The Walczak Lab

Indiana University Bloomington

Model

Our lab is interested in the fundamental mechanisms that cells use to accurately distribute their genetic material to the two daughter cells. Defects in this process lead to aneuploidy and genomic instability, which are hallmarks of cancer. Using a combination of biochemistry, biophysics, cell biology, structural biology and high resolution imaging techniques we ask fundamental questions about protein function in mitosis.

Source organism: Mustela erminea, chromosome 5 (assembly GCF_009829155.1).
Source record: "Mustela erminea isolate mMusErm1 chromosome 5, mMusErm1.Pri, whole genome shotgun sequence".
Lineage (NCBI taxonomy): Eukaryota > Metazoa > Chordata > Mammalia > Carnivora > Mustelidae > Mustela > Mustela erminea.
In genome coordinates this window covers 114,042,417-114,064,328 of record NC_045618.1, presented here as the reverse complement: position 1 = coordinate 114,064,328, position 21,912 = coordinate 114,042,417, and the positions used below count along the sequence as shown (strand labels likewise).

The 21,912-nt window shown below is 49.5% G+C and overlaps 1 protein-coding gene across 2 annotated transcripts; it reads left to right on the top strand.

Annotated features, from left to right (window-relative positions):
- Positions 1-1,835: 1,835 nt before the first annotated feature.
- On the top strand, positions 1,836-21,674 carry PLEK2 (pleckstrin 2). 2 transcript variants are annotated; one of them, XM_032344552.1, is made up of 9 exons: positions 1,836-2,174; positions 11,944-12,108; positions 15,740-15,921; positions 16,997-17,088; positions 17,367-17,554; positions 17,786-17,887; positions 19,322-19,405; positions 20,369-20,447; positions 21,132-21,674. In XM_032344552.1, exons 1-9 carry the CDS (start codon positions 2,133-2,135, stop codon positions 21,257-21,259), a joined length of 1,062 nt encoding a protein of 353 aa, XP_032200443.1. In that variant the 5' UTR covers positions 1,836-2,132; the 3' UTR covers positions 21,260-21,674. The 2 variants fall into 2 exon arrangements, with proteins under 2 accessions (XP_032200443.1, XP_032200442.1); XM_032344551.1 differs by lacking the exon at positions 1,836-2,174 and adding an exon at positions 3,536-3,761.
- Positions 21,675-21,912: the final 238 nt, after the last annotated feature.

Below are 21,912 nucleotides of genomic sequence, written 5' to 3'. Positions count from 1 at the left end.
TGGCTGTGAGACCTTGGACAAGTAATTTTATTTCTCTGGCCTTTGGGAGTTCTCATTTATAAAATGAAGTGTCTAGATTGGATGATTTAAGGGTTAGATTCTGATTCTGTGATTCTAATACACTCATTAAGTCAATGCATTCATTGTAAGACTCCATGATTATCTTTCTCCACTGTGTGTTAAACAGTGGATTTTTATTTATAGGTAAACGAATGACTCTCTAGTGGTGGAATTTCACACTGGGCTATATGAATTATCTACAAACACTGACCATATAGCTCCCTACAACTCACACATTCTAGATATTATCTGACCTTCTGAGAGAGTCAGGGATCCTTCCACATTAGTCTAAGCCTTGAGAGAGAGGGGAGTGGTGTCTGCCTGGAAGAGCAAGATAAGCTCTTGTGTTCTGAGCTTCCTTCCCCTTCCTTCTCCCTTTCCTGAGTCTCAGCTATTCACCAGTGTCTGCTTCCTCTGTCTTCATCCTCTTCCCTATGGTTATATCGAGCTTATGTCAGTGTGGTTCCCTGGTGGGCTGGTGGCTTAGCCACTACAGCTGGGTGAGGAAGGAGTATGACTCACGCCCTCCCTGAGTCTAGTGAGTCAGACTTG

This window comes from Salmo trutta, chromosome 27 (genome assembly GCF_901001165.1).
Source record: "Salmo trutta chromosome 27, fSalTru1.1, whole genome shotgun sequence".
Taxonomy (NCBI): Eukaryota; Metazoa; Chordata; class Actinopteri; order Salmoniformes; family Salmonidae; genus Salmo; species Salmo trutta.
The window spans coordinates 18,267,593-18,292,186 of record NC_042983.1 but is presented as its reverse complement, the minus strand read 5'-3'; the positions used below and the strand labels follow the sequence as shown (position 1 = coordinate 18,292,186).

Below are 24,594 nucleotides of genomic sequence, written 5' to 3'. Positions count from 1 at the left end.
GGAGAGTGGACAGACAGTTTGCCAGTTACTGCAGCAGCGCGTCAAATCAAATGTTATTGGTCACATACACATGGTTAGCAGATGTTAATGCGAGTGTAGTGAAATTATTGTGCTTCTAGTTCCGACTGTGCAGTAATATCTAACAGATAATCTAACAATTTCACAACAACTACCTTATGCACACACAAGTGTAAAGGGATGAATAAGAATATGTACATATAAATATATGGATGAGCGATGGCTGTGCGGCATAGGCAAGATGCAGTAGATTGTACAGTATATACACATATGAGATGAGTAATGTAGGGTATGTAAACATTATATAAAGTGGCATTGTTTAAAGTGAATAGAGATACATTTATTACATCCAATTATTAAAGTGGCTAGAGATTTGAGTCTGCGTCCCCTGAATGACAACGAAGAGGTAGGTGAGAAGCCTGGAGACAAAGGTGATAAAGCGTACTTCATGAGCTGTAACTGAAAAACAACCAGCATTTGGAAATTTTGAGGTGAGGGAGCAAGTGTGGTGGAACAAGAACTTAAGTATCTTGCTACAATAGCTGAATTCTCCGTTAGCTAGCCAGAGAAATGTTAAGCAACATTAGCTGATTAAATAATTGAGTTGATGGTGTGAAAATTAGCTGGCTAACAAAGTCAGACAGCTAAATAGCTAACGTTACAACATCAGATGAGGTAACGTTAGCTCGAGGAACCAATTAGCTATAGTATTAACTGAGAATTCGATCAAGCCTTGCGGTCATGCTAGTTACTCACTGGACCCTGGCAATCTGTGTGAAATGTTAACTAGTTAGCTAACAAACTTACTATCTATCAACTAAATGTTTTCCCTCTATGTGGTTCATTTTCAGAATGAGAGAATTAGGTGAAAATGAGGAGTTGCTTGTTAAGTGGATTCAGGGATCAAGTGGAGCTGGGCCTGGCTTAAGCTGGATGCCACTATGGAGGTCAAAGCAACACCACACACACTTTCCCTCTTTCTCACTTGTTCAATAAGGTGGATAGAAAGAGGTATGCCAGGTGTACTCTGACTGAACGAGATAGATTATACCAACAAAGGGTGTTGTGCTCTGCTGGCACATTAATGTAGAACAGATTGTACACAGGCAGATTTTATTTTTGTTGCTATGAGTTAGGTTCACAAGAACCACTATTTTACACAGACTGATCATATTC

Mitosis is carried out by the cellular machine called the mitotic spindle, which is composed of microtubules and associated proteins. The dynamics of these microtubules are critical for spindle function and are the targets of several anti-neoplastic agents that are front-line treatment for multiple types of cancers. However, side effects can be severe and result in discontinuation of treatment. Thus, identifying predictors for paclitaxel-resistance and reducing side effects are of high clinical importance. One avenue for development of better taxane-like compounds is to identify regulators of the microtubule cytoskeleton, whose activity is restricted to dividing cells. To this end we are developing screening assays that can be used to identify new drugs that target these microtubule regulators.